Part-memoir, part-biography, part documentary record, Beverly Shaffer Gast has put together a moving record of her sister, Elaine Shaffer, the world’s first concert flutist, whose life was cut short by lung cancer.
Elaine Shaffer grew up in a depression-era family that could just about get by as far as essentials were concerned but had no money to buy musical instruments or to pay for lessons. She developed an interest in music early and was largely self-taught, spending many hours a day playing various instruments until she settled on the flute. The enterprising Elaine sent a letter to the “great man of Philadelphia,” William Kincaid at the Curtis Institute of Music, describing the instruments and classical music she had already mastered, and he obliged her with an interview that inspired him to offer her a full scholarship that made her career possible.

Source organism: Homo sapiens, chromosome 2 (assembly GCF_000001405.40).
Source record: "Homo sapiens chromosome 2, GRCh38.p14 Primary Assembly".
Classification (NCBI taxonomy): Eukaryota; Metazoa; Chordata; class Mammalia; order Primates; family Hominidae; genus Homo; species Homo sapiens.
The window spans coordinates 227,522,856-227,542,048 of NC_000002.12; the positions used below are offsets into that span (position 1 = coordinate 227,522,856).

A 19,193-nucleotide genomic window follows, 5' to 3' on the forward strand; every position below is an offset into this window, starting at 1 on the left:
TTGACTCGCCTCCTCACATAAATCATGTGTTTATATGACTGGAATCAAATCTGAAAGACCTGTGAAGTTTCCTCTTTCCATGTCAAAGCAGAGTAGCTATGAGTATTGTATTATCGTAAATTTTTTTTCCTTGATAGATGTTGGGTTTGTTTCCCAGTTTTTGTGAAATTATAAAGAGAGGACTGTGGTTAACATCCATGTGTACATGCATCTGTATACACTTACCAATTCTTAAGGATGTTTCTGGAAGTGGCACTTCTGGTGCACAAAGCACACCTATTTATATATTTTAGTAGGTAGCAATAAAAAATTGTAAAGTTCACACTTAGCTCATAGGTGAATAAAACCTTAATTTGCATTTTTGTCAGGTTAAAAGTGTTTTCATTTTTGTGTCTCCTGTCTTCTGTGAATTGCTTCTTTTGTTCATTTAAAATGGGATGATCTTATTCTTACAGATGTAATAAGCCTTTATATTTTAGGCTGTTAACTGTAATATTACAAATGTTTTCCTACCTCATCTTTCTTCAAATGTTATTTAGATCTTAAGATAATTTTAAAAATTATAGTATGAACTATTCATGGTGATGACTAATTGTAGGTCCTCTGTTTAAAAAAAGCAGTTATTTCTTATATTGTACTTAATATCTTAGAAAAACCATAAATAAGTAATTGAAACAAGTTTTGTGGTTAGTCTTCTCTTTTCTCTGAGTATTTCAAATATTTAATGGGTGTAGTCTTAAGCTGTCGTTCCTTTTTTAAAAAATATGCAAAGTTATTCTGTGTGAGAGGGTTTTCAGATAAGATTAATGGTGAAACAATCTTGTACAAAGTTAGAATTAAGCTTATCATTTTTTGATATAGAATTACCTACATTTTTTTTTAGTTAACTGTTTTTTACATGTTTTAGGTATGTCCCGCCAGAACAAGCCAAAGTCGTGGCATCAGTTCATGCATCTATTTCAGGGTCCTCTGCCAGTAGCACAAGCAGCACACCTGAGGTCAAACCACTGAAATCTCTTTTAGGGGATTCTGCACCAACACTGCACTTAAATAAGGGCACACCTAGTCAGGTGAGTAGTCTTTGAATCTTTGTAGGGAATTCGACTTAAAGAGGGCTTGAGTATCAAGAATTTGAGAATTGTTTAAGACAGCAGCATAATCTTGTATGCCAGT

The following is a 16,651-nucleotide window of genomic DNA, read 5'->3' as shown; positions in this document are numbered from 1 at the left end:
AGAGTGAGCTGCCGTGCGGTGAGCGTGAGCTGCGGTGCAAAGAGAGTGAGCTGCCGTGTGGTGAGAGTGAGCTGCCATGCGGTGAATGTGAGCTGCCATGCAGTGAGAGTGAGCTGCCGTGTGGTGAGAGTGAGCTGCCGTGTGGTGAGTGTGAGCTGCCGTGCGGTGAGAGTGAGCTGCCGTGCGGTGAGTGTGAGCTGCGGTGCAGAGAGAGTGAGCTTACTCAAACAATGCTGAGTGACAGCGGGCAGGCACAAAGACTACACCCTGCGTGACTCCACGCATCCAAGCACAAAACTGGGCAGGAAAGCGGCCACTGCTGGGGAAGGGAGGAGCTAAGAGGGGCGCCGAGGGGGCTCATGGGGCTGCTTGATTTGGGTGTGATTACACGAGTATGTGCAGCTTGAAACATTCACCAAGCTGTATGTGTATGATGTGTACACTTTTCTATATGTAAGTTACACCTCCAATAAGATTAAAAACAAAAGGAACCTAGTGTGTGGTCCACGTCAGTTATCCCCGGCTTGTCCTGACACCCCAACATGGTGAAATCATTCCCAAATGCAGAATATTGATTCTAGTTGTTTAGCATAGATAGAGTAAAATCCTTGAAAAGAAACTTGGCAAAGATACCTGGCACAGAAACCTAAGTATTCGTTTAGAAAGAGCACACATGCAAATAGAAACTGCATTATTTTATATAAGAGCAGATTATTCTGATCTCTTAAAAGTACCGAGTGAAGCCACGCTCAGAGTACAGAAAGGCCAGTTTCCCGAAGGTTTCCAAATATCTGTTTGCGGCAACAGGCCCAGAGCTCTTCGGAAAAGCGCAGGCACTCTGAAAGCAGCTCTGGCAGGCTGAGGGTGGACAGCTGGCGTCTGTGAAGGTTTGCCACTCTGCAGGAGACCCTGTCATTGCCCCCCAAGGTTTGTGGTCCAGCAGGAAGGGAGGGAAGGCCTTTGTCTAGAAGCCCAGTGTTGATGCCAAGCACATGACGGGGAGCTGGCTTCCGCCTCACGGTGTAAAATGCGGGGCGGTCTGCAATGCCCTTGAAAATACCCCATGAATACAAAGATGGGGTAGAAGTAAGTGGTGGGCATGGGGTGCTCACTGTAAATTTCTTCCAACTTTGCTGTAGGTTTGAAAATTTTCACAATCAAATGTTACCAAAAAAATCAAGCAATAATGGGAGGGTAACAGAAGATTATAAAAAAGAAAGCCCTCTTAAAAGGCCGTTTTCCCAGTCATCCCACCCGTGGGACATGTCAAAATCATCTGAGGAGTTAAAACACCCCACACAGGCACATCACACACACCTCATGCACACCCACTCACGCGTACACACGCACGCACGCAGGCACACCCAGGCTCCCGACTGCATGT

Although Shaffer often encountered an “only men wanted” attitude among her peers and superiors in the world of classical music, she showed up at auditions and, undaunted, often earned a position as “second chair,” only to rapidly advance to “first flute.” The photographs alone in this book chart Shaffer’s rise to world renown among the likes of Andres Segovia, Yehudi Menuhin, and Aaron Copland.
Angel in Black sometimes has the feel of a scrapbook and a family celebration, exemplified in the “A Tribute” chapter, which has subheads such as, “Elaine loved life” and “Elaine loved people.” Elaine’s letters are reproduced often without comment, leaving the reader to wonder about certain statements–for example, this one made during a tour of Israel: “It really wears you out, talking to Jews, or should I say listening, but they are so nice.” Is there more that should be said about this comment? It is forgivable in a sister not to press too hard on a beloved family member, but it raises the possibility that the book obscures sides of Elaine’s character that deserve at least a little scrutiny.
Also available as an ebook.